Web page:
In corridors, everything childhood, fragments of familiar sewn in single form. Like spiders, boyhood memories climb my catheter. We laugh together, carry the heavy of human clouds. Our way is divided between tree rings and marrow and only subtle changes in temperature tell us if we walk toward sunlight or a storm.
Outside my room, the bottlebrush of a squirrel twitches in a fruit tree. Through my fog, I feed him opioids from the plastic cup that holds my blues and pinks. In the field beyond the window, my father gathers milkweed pods, motionless wings, brown as seedpod thrush. From his bared chest an inky question reaches out to paint a cloudless dark. Parted lips blow cloud rings for the so close moon.
First: air in the small space between our mouths. Color, swirling on the palate, my bright blue mixed with husband red creates a pure and silent hum of violet. Out of time, the only thing there is, that light purple air. Unremembered things seal in our colors, recognition of lick in smooth pink heat. In this place, I float above the bed. Cardinal and barn swallow, touch of hands, the next that’s more.
I’ve walked far to find the untouched dune, the graves of lovers in sand and stone. I brush buried bone, root through grains, find granite heads. Exposed, bleached, I kiss the enamel of their teeth. My patchwork skin has pulled apart. Fingers throbbing, I stroke gold incisors, my treasure tongued in many mouths.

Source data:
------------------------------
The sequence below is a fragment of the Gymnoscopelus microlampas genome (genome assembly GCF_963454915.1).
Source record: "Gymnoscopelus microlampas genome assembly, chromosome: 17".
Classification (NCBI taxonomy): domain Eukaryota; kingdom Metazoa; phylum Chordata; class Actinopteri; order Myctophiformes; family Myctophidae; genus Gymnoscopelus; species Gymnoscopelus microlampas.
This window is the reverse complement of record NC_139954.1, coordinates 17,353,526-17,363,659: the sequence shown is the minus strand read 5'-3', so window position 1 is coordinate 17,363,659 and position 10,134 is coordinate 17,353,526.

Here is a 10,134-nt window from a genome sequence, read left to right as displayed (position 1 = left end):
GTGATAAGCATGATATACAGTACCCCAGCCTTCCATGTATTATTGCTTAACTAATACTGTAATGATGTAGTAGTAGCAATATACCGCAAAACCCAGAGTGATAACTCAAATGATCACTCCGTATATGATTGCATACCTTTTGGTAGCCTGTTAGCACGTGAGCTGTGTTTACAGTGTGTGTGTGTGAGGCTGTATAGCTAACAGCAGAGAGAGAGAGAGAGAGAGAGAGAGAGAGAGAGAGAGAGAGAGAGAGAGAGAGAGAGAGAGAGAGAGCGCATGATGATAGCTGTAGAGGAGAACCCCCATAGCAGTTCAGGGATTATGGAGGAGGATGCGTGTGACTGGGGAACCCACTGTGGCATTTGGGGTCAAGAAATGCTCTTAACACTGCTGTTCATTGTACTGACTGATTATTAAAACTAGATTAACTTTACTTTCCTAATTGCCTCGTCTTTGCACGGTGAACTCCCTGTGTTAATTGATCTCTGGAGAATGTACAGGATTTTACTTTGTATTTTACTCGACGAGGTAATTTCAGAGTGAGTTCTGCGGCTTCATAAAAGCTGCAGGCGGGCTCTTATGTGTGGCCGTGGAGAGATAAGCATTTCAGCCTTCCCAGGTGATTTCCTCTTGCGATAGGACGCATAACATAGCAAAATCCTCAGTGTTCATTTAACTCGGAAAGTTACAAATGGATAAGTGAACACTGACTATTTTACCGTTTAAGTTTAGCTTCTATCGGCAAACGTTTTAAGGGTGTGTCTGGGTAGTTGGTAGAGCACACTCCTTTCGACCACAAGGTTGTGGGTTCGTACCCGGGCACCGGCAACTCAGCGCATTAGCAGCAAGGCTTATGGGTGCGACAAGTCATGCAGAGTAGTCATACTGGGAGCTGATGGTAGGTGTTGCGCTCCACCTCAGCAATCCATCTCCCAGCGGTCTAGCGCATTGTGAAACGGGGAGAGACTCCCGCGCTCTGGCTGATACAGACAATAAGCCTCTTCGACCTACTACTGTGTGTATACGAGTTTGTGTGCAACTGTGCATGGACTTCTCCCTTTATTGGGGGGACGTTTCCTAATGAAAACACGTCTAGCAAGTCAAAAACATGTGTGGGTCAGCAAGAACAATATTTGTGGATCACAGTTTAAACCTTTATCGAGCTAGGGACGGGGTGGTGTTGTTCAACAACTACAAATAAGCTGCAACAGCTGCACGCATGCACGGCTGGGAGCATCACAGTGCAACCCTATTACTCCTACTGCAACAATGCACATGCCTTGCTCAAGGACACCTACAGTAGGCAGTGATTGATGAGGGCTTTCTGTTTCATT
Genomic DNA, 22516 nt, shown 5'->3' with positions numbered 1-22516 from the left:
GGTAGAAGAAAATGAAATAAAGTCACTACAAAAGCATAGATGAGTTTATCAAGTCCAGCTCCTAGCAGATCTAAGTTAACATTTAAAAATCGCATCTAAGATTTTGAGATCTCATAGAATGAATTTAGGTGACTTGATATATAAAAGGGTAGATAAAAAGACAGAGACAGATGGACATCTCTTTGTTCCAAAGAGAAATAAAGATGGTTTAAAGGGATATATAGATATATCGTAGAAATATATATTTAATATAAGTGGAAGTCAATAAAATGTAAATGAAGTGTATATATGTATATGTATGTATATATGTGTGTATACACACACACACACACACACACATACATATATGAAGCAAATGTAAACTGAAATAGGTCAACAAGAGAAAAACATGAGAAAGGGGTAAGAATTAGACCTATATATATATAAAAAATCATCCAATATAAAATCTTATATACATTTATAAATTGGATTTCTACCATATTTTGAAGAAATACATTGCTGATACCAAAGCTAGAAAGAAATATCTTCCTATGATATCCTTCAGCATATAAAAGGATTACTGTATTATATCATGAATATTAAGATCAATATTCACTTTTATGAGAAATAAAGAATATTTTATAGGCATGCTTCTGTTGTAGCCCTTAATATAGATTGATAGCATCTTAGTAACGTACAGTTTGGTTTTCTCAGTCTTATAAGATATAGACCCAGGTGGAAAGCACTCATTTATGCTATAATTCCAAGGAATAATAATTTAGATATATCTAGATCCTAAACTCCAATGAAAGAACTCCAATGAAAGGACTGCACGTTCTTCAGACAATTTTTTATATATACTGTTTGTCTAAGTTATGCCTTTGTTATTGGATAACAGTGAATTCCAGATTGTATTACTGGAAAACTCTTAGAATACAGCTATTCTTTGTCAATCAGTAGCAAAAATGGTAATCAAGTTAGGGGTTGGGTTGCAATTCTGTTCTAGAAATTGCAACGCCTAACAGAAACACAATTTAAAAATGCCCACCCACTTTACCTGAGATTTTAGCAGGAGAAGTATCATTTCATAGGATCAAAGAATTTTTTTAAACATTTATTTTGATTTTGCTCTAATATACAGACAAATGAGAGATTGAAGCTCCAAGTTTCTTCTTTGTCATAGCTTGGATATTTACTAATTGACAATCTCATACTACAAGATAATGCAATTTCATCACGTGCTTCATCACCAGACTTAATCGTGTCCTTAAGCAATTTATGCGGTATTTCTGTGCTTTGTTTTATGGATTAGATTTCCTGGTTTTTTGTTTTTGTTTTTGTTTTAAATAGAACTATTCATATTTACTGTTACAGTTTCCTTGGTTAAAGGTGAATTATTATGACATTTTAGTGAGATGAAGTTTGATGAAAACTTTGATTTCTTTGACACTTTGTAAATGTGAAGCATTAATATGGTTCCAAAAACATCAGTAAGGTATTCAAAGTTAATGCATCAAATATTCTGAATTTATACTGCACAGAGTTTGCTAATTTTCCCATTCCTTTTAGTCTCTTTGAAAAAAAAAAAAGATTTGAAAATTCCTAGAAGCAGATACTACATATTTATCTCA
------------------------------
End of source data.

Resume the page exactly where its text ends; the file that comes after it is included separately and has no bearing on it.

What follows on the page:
In our dream band, on Bb clarinet:
Robert Carr is the author of Amaranth, published in 2016 by Indolent Books and The Unbuttoned Eye, a full-length 2019 collection from 3: A Taos Press. Among other publications his poetry appears in the American Journal of Poetry, Massachusetts Review, Rattle, Shenandoah, and Tar River Poetry. Robert is a poetry editor with Indolent Books and recently retired from a career as Deputy Director for the Bureau of Infectious Disease and Laboratory Sciences at the Massachusetts Department of Public Health. Additional information can be found at robertcarr.org